For Cisco IP phones, you've definitely got the right configuration: ! mls qos ! interface UPLINK ! Unconditionally trust all QoS markings auto qos voip trust ! interface ACCESS ! Look for the Cisco Phone's CDP frames, and trust VoIP from the phone... auto qos voip cisco-phone Should I put "auto qos voip trust" on network uplinks for both directions ...


8

7600 QoS is not straightforward. If you enable mls qos on its own you will change the way buffers are allocated on all ports, you may find this gives you unexpected results. Different line cards will have different queueing capabilities, research the following commands to modify the buffer and queueing config. Some line cards are per port and some are ...


8

I have also used netperf in some situations. It seems to perform better with UDP-tests.


8

This platform specific limit, so it's just arbitrary limit Cisco came up with at one point in time, probably driven by memory restrictions of device of that era. W=K/(precedence +1) K= 4096 with Cisco IOS 12.0(4)T and earlier releases, and 32384 with 12.0(5)T and later releases. From: http://www.cisco.com/en/US/tech/tk543/tk545/...


8

First of all, don't believe everything you read on the Internet ;-) Sometimes algorithms (or the way they are physically implemented) don't fit neatly into a theoretical category. What you call it is less important than understanding what it does. The whole point of WFQ (or any other scheduling algorithm) is to share the limited link bandwidth among the ...


8

1.Would it be better to setup traffic policing? You're using shaping, which is better in this case. The important thing is to buffer your traffic before sending it to your internet provider. Consider this: Your ISP asks you to set your physical interface to 100Mbps Your service from the ISP is 30Mbps What happens if you're already sending 30Mbps of ...


8

I'd recommend migrating from old-school CAR to modern config of CBWFQ. When you do that, you can nest QoS policies together to accomplish more complicated QoS scenarios. Per this Cisco doc, GRE keepalives are marked with CS6. The keepalive is also a part of the GRE packets, not the inner IP packets that are being sent (source). class-map CM-CS6 match ...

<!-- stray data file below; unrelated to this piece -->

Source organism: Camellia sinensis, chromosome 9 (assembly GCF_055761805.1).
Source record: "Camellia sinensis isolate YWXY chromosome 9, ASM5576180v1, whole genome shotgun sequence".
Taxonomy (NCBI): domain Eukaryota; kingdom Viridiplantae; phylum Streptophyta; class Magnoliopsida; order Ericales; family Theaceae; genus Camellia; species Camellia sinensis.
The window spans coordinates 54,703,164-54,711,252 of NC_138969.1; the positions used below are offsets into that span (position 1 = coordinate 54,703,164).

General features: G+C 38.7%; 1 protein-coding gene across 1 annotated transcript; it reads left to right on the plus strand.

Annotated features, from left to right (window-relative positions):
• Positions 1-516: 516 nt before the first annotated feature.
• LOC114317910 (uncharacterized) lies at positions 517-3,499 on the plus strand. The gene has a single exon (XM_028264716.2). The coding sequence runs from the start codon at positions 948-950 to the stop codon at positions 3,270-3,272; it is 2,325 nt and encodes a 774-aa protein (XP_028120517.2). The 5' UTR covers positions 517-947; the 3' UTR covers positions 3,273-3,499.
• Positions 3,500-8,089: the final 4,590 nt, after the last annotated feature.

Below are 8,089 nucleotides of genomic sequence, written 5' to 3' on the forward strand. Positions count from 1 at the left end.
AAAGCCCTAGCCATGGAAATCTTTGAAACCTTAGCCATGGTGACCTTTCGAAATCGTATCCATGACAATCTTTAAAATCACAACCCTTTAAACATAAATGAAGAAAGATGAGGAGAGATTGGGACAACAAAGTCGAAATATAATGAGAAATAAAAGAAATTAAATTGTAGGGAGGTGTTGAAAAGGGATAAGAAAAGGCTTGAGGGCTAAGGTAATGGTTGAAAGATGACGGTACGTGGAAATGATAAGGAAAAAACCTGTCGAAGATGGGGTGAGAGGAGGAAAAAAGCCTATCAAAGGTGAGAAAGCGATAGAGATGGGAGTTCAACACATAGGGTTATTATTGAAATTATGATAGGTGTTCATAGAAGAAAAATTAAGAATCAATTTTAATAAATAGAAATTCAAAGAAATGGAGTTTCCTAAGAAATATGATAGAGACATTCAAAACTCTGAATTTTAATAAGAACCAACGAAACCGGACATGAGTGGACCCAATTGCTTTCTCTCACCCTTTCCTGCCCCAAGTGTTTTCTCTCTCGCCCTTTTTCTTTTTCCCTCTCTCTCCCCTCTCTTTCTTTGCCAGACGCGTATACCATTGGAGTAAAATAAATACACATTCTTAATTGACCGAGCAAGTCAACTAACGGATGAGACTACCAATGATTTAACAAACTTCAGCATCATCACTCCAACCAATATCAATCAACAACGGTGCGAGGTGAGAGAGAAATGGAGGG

8

VoIP over the public Internet can be a problem, but it usually works good enough, most of the time, although there can be times where it sucks. Most ISPs have extra cost features where they will honor some of your QoS markings and policies. (I know Verizon Business, among others, has some specific packages for QoS, and you may need to adjust your policies ...


7

Can you provide some more information on the equipment used and how much bandwidth you have? Will your voice equipment mark packets itself or do you need to take care of it? Usually CoS 5 and/or DSCP EF is used to carry voice payload. Voice should be sent in some form of LLQ (Low Latency Queue). If you give us some more specifics we could help with ...


7

There are various tools dependant on platform. For example: Cisco - NBAR SonicWALL - AppFlow Juniper - No specific option in JunOS, though can roughly be achieved using class maps. For monitoring of traffic Netflow & NFSEN is your friend. The bundle simplifies deployment of the NFDUMP capture, dump and analysis tools and gives you a nice frontend to ...